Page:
The existence of the stream — the default background emotional texture of action — vastly simplifies all the thousands of conscious, subconscious and unconscious decision-making that comprises any externally visible behavior. It is extremely expensive for our minds to generate coherent, directed effort without a coherent and sufficiently intense emotional texture accompanying it. This gives us a 2×2 of intensity versus coherence:
At the top right is what I call gonzo narrative texture. The archetypal organizational structure is the flight-or-fight response. When strong fear is an intense and dominant emotion, and “existence” is the priceless value at stake, you’re down to a simple two-way fork.
At the bottom left, where the emotional texture is extremely tenuous, you start to suspect you’ve lost the capacity to feel, and enter the paralysis zone where action refuses to precipitate. That is depression. You cannot even even see forks in the road, let alone count the paths leading away or conjure up the restless resolution energy that drives a coherent emotional fugue to choose you, and drag you down one or the other path.
At the bottom right, where there is intensity without coherence, you have the condition characterized by the phrase, he’s lost the plot. Emotional coherence precedes narrative coherence. You cannot easily erect scaffolding to make an emotional garbage dump legible.
And almost always, narrative incoherence is a matter of underlying emotional incoherence, not logical or ethical incoherence. The anarchist is fundamentally someone who tries to feel several inconsistent and intense emotions at once, not someone suspicious of narrativized social orders per se.
At the top left is the meditative emotional texture that underlies narratives of contemplation.
“Carpe Diem!” said the Gonzo, exuberantly.
“Tear it all down!” raged the anarchist.
“What’s the use?” asked the Depressive, despondently.
“Use the force, Luke!” said Yoda, placidly.
Some people claim that the last regime is a non-narrative state. They are not lying. They are just not sufficiently sensitive to narrative to detect extremely low-intensity, near-vacuum narratives. Some also confuse an absence of lyrics for an absence of narrative.
The narrative doesn’t stop when the words do. The narrative stops when the music does.
The more coherent the evolving emotional texture, the more naturally the action just flows. This evolution of that emotional texture from one liminal passage to another is the essence of narrative.
In the purest, most bright-edged cases, the emotional texture of a stream has the sort of extreme clarity and intensity that we associate with the idea of gonzo behavior, even if it lacks any semblance of logical or moral clarity. Unlike persuasive rhetoric, narrative only requires clarity in pathos to keep moving. Clarity in ethos and logos are optional extras.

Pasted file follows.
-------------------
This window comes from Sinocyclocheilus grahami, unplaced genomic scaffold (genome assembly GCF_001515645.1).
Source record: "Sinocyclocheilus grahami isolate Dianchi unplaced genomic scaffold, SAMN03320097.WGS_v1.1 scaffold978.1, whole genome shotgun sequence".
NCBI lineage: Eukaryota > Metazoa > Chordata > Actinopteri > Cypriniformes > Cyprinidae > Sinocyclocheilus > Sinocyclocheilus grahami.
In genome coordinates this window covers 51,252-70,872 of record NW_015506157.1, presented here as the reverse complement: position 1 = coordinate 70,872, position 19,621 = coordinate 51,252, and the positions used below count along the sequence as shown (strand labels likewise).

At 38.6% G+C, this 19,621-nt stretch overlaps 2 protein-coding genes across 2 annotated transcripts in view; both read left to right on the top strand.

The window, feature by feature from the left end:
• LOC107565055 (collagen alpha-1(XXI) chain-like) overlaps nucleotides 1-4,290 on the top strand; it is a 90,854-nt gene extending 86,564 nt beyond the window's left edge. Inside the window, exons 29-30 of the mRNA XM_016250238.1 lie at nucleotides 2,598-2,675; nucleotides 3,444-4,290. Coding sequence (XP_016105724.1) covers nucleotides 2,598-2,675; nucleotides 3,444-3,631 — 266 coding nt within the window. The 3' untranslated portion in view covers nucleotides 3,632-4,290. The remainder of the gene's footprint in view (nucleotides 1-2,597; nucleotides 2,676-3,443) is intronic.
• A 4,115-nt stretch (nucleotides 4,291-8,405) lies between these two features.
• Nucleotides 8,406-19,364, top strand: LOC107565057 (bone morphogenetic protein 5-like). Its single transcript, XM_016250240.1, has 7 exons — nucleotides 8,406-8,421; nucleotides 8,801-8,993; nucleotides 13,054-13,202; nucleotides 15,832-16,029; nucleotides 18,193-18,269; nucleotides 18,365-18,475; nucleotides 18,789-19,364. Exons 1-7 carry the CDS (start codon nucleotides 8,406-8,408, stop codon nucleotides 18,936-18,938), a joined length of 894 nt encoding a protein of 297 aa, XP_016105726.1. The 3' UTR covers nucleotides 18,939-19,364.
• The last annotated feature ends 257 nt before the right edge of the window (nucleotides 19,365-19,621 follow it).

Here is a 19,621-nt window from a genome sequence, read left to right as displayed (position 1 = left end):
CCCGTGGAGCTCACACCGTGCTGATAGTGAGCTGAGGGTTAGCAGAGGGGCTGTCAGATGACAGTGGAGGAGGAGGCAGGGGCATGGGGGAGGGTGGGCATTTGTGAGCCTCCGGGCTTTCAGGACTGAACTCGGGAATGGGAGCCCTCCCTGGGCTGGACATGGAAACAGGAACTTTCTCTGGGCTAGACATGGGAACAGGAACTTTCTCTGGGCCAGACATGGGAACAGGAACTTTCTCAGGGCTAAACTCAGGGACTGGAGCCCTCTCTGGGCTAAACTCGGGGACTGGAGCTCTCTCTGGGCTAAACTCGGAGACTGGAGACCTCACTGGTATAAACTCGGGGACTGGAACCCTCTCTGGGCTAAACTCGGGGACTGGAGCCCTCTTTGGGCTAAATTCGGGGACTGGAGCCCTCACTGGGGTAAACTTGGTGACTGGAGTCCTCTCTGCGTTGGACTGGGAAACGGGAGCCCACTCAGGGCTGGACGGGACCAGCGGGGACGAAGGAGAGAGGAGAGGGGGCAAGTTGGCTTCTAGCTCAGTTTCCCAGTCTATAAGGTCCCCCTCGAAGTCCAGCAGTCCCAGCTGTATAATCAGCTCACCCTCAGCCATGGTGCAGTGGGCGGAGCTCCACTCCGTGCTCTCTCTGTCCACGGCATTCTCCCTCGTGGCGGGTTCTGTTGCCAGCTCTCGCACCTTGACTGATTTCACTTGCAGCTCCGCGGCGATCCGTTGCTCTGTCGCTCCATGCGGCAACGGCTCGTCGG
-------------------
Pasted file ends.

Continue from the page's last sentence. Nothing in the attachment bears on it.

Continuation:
/* The infinite justice of Hunter S. Thompson*/
Here is an example of gonzo emotional clarity, a letter from Hunter S. Thompson to Anthony Burgess, in response to the latter attempting to weasel out of a writing commission for Rolling Stone magazine (where Thompson was an editor). Read the sidebar on the left for context, before reading the main letter.
In this letter, there is no narrative vacuum, and no hint of the sort of tenuousness we associate with any sort of near-vacuum. Thompson clearly had no doubts regarding how to feel about what he was doing. There is also no sign of consciously wrought engineering in the clean narrative of the story. The characters are clear. The plot is clear. There is a satisfying beginning and a satisfying resolution. But there is no save-the-cat moment or 5-act structure.
This is a clarity born of high, perhaps perfect, emotional self-awareness. It is hard to separate out the constituent emotions. Active emotions have been alloyed harmoniously, infinity into infinity, to form a purposeful whole.
There is no fetid pool of unresolved emotion in the background. The gonzo saint casts no Jungian shadow.
“Do or die. There is no try. Do not is for that weasel Yoda,” as Thompson once said.
Actually he said nothing of the sort. But I’m narrativizing here, so I’m allowed to make up quotes to make points. And the point here is this: When the music stops, the gonzo saint must commit suicide.
What was at stake in the conflict was more than a commissioned piece of writing in exchange for a payment. For Thompson — though clearly not to Burgess — the conflict was between the bold and vigorous American literary tradition he represented, and the tired, effete and cowardly European literary tradition that he called Burgess out for retreating to.
One can imagine any sort of tribe going to war with this sort of energizing emotional clarity, and creating a decisive outcome one way or another. One way, they are victorious and gain eternal honor. The other way, they are slaughtered en masse and gain eternal honor, except there’s nobody alive to narrativize it.
The only way to pay off an infinite slight to one’s priceless honor is to end an infinite game. Blood for blood.
/* “You seriously fight over how to crack an egg?” asked Gulliver, incredulously. */
Emotions and narratives are situated in material reality. The conflict between Thompson and Burgess was first and foremost a conflict over what should be printed on a piece of paper. Only secondarily is it over abstract values and principles. The materially situated action is necessary. The abstract bits are optional.